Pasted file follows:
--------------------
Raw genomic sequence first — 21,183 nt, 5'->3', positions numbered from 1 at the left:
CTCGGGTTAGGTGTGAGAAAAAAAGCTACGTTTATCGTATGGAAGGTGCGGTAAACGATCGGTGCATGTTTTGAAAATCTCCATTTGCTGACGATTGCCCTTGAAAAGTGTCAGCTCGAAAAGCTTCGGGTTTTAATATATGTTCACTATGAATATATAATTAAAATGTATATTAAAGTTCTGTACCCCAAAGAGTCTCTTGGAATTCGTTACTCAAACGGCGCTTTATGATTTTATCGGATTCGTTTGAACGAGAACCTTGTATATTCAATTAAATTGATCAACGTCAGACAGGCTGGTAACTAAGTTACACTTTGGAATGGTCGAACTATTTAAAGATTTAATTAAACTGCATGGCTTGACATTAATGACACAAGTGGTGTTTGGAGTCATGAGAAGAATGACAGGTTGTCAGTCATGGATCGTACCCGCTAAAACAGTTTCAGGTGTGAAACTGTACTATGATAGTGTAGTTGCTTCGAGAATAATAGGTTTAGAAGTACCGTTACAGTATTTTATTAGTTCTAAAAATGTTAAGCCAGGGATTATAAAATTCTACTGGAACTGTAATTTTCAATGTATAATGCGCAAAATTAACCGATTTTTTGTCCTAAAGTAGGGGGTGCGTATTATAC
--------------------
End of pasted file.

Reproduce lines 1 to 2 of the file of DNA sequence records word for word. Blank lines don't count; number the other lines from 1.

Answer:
Raw genomic sequence first — 21,183 nt, 5'->3', positions numbered from 1 at the left:
CTCGGGTTAGGTGTGAGAAAAAAAGCTACGTTTATCGTATGGAAGGTGCGGTAAACGATCGGTGCATGTTTTGAAAATCTCCATTTGCTGACGATTGCCCTTGAAAAGTGTCAGCTCGAAAAGCTTCGGGTTTTAATATATGTTCACTATGAATATATAATTAAAATGTATATTAAAGTTCTGTACCCCAAAGAGTCTCTTGGAATTCGTTACTCAAACGGCGCTTTATGATTTTATCGGATTCGTTTGAACGAGAACCTTGTATATTCAATTAAATTGATCAACGTCAGACAGGCTGGTAACTAAGTTACACTTTGGAATGGTCGAACTATTTAAAGATTTAATTAAACTGCATGGCTTGACATTAATGACACAAGTGGTGTTTGGAGTCATGAGAAGAATGACAGGTTGTCAGTCATGGATCGTACCCGCTAAAACAGTTTCAGGTGTGAAACTGTACTATGATAGTGTAGTTGCTTCGAGAATAATAGGTTTAGAAGTACCGTTACAGTATTTTATTAGTTCTAAAAATGTTAAGCCAGGGATTATAAAATTCTACTGGAACTGTAATTTTCAATGTATAATGCGCAAAATTAACCGATTTTTTGTCCTAAAGTAGGGGGTGCGTATTATAC